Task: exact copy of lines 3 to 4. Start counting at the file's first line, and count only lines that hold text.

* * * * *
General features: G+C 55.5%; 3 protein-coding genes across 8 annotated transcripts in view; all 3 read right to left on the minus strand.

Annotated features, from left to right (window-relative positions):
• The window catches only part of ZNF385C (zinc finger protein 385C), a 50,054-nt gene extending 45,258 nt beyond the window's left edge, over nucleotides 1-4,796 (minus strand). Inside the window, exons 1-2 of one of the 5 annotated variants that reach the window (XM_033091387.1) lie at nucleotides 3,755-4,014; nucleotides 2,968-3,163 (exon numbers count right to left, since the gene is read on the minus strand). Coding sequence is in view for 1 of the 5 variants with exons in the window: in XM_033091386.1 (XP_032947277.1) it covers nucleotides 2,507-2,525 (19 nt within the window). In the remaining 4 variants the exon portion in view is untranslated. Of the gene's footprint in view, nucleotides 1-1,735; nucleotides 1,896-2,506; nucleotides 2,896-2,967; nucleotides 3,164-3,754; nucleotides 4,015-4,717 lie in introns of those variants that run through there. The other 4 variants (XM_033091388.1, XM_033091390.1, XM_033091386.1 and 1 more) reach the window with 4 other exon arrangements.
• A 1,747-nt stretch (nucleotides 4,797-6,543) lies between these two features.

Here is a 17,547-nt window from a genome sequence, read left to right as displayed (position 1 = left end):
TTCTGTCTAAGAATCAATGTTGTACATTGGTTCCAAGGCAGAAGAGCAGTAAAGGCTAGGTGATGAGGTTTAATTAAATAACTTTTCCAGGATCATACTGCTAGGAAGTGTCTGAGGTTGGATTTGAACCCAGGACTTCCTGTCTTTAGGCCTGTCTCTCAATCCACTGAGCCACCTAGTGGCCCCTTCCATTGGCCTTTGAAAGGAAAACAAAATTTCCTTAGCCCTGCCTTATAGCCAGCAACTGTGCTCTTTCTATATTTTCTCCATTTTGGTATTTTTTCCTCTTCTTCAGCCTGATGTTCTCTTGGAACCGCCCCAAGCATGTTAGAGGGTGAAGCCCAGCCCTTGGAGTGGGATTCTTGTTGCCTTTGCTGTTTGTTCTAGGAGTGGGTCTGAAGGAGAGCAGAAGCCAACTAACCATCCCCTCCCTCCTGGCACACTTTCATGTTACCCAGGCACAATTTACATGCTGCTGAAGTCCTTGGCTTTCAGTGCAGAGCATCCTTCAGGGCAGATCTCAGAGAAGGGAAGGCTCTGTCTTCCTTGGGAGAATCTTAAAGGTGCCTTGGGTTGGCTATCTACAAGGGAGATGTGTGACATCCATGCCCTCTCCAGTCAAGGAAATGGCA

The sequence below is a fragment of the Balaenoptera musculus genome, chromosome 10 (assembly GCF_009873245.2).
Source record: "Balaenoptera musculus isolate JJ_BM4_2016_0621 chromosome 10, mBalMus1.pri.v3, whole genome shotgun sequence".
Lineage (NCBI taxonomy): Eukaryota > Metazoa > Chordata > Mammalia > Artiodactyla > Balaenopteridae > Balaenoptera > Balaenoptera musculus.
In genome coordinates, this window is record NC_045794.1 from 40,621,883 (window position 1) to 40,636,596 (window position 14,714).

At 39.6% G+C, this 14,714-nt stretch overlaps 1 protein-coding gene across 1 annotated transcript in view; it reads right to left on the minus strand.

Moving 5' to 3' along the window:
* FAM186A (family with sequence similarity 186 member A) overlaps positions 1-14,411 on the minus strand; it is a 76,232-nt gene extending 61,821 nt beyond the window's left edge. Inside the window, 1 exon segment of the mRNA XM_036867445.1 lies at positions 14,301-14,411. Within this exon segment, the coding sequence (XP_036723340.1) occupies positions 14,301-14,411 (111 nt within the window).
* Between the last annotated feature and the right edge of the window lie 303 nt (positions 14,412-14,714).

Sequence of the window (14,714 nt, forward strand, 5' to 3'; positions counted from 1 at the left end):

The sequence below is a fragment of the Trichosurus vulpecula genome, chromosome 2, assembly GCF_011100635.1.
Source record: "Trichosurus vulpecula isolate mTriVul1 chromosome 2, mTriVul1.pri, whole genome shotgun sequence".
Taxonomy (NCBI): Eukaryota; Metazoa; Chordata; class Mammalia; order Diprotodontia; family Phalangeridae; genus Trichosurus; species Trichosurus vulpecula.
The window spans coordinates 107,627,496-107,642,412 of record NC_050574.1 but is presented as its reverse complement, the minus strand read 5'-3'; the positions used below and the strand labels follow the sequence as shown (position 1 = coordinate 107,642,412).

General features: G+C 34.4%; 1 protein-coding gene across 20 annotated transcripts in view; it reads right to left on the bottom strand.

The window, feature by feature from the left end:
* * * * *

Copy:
• The window catches only part of ZNF385C (zinc finger protein 385C), a 50,054-nt gene extending 45,258 nt beyond the window's left edge, over nucleotides 1-4,796 (minus strand). Inside the window, exons 1-2 of one of the 5 annotated variants that reach the window (XM_033091387.1) lie at nucleotides 3,755-4,014; nucleotides 2,968-3,163 (exon numbers count right to left, since the gene is read on the minus strand). Coding sequence is in view for 1 of the 5 variants with exons in the window: in XM_033091386.1 (XP_032947277.1) it covers nucleotides 2,507-2,525 (19 nt within the window). In the remaining 4 variants the exon portion in view is untranslated. Of the gene's footprint in view, nucleotides 1-1,735; nucleotides 1,896-2,506; nucleotides 2,896-2,967; nucleotides 3,164-3,754; nucleotides 4,015-4,717 lie in introns of those variants that run through there. The other 4 variants (XM_033091388.1, XM_033091390.1, XM_033091386.1 and 1 more) reach the window with 4 other exon arrangements.
• A 1,747-nt stretch (nucleotides 4,797-6,543) lies between these two features.